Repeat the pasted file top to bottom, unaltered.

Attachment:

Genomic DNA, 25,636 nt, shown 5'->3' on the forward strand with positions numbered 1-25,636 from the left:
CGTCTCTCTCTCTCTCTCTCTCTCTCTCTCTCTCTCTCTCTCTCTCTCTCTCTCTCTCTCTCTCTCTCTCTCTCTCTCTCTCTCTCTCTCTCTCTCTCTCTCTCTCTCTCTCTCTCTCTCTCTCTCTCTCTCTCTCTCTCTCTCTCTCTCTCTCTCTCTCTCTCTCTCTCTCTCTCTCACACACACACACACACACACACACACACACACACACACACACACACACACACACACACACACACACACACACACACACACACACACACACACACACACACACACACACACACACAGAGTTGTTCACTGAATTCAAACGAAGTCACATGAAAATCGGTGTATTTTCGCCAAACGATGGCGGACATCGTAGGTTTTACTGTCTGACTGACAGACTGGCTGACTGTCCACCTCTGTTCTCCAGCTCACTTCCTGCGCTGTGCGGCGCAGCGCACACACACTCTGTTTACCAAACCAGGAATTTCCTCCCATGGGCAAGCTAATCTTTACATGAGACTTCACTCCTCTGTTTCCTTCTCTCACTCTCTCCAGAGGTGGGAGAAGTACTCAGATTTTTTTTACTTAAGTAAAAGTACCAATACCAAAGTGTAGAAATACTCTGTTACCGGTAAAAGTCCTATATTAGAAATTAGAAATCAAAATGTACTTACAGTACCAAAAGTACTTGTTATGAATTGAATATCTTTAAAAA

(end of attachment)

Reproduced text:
Genomic DNA, 25,636 nt, shown 5'->3' on the forward strand with positions numbered 1-25,636 from the left:
CGTCTCTCTCTCTCTCTCTCTCTCTCTCTCTCTCTCTCTCTCTCTCTCTCTCTCTCTCTCTCTCTCTCTCTCTCTCTCTCTCTCTCTCTCTCTCTCTCTCTCTCTCTCTCTCTCTCTCTCTCTCTCTCTCTCTCTCTCTCTCTCTCTCTCTCTCTCTCTCTCTCTCTCTCTCTCTCTCACACACACACACACACACACACACACACACACACACACACACACACACACACACACACACACACACACACACACACACACACACACACACACACACACACACACACACACACACAGAGTTGTTCACTGAATTCAAACGAAGTCACATGAAAATCGGTGTATTTTCGCCAAACGATGGCGGACATCGTAGGTTTTACTGTCTGACTGACAGACTGGCTGACTGTCCACCTCTGTTCTCCAGCTCACTTCCTGCGCTGTGCGGCGCAGCGCACACACACTCTGTTTACCAAACCAGGAATTTCCTCCCATGGGCAAGCTAATCTTTACATGAGACTTCACTCCTCTGTTTCCTTCTCTCACTCTCTCCAGAGGTGGGAGAAGTACTCAGATTTTTTTTACTTAAGTAAAAGTACCAATACCAAAGTGTAGAAATACTCTGTTACCGGTAAAAGTCCTATATTAGAAATTAGAAATCAAAATGTACTTACAGTACCAAAAGTACTTGTTATGAATTGAATATCTTTAAAAA